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Old King Coal Sent to the Dole

20 November 2015 | Updated 01 January 1970
 

In a speech delivered by the Secretary of State of DECC to the Institution of Civil Engineers Amber Rudd this week, Amber Rudd stated that coal powered stations would be closed by 2025.

“Frankly, it cannot be satisfactory for an advanced economy like the UK to be relying on polluting, carbon-intensive 50-year-old coal-fired power stations,” argued Ms Rudd. “We need to build a new energy infrastructure, fit for the twenty-first century.”

She acknowledged achieving this would be difficult, particularly as coal has 20% of the energy market but said that gas would make up the difference by 2025, along with the commissioning by then of new nuclear facilities, particularly at Hinkley Point C. (Trades unions, like the GMB, have welcomed the decision by the government to invest in new nuclear facilities.) Although not spelling out the role of shale gas in this new mix, Ms Rudd made clear it would play an important role.

The role of renewables in UK policy has been criticised recently with the demise of the ill-fated Green Deal along with cut backs to feed-in-tariffs and the level of subsidies for the solar and wind farm sectors.
 

Environmental concern

Greenpeace welcomed the news of the phasing out of coal. “As the country that used coal to start the industrial revolution, it is right that we celebrate this historic moment as the UK becomes the first major economy to turn away from this deadly, polluting source of energy,” declared John Sauven, Executive Director, Greenpeace UK. “Amber Rudd's speech marks a welcome end for the use of coal.” Despite this Sauven argued that the government had to prioritise renewable energy to power the UK in the future.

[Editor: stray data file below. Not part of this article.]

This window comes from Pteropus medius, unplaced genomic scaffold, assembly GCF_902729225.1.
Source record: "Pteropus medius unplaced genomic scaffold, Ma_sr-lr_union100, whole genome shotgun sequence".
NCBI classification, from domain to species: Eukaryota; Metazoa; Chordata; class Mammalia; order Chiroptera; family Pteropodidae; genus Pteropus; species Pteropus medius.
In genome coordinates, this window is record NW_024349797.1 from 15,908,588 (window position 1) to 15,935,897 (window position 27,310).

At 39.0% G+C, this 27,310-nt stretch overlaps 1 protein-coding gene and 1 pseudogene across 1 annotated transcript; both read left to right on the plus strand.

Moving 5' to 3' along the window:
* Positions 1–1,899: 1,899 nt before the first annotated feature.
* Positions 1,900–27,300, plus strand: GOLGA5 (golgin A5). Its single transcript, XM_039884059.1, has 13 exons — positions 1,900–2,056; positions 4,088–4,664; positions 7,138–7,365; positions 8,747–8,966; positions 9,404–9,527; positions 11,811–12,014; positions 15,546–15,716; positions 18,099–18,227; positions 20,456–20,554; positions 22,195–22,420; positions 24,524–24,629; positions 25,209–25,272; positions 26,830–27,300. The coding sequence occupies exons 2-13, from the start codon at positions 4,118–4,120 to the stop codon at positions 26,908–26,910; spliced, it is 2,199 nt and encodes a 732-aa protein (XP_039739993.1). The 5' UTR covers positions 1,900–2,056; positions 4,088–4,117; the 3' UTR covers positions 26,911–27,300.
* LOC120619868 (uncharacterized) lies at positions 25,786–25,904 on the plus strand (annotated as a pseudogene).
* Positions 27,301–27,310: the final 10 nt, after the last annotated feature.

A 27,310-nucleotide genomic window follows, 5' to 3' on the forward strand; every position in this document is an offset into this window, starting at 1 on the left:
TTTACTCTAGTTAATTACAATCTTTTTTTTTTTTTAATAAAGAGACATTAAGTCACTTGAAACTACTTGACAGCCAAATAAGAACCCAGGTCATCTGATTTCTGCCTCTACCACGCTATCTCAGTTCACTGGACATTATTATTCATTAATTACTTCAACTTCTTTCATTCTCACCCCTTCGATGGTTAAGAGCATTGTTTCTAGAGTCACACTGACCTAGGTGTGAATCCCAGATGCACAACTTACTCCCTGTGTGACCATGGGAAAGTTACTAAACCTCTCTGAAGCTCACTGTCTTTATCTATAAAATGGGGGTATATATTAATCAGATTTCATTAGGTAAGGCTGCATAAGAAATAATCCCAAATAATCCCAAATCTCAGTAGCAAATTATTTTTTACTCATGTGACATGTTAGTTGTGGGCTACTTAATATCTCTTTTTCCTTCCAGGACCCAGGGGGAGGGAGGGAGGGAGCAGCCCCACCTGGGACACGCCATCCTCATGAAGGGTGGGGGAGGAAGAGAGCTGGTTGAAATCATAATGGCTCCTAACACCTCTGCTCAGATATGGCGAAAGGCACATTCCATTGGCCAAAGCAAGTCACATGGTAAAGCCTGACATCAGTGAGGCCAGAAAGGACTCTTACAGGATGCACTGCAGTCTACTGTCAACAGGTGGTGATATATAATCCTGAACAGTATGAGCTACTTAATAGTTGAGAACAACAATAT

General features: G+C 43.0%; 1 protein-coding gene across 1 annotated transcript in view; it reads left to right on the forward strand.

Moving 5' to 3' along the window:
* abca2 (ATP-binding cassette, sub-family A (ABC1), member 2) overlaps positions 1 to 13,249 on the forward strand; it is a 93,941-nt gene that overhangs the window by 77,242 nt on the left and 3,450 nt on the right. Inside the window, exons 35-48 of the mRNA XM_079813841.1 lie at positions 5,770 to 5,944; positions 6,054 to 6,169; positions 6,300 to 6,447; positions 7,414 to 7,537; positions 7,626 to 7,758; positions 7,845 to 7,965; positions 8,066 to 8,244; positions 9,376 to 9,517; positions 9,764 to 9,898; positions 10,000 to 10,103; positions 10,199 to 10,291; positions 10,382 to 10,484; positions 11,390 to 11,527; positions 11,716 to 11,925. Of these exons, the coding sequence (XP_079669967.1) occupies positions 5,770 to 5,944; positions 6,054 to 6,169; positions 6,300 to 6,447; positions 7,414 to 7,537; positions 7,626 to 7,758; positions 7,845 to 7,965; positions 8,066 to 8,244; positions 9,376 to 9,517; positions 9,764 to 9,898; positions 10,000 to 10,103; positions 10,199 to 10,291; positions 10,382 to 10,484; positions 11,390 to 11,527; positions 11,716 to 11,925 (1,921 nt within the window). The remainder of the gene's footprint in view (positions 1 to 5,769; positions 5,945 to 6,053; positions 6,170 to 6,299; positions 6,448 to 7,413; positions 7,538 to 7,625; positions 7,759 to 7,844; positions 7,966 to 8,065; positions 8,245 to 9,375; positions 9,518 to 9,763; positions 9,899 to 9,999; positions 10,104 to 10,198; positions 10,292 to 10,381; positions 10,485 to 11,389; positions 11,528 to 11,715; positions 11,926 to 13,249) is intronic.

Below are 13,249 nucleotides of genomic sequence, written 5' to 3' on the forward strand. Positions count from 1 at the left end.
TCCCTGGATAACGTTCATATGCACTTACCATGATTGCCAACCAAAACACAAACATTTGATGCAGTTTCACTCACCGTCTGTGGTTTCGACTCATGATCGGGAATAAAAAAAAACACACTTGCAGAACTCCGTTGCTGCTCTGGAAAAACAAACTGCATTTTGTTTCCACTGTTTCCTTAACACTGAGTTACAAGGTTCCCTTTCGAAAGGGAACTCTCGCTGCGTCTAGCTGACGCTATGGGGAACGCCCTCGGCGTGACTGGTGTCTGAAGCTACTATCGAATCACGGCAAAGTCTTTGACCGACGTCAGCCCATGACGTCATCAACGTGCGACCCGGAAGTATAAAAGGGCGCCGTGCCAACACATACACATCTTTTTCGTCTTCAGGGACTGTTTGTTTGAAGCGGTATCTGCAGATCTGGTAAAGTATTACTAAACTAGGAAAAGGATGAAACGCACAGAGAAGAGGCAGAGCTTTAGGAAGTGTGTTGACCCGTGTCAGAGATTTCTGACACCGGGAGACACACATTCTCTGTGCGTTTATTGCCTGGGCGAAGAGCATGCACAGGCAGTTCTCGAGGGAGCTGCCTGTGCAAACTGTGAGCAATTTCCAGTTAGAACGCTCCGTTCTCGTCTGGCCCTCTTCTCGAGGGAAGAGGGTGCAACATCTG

Friends of the Earth’s assessment was more scathing with its Senior Energy Campaigner, Simon Bullock, particularly dismissive. “Switching from coal to gas is like an alcoholic switching from two bottles of whisky a day to two bottles of port.”

The solar energy sector was less than convinced by Rudd’s speech. Paul Barwell, CEO, the Solar Trade Association (STA) argued that there was little point in replacing “fossil coal only with fossil gas. Solar has grown from providing 0% to the current 2% of UK electricity supply within just the last five years and could get to 5% by 2020 with very little extra support. There is plenty of room to include solar alongside gas and nuclear in the coal phase out.”

Picture: On the way out – coal fired stations, like Didcot in Oxfordshire will be phased out by 2025 according to Secretary of State, Amber Rudd

Article written by Mike Gannon | Published 20 November 2015

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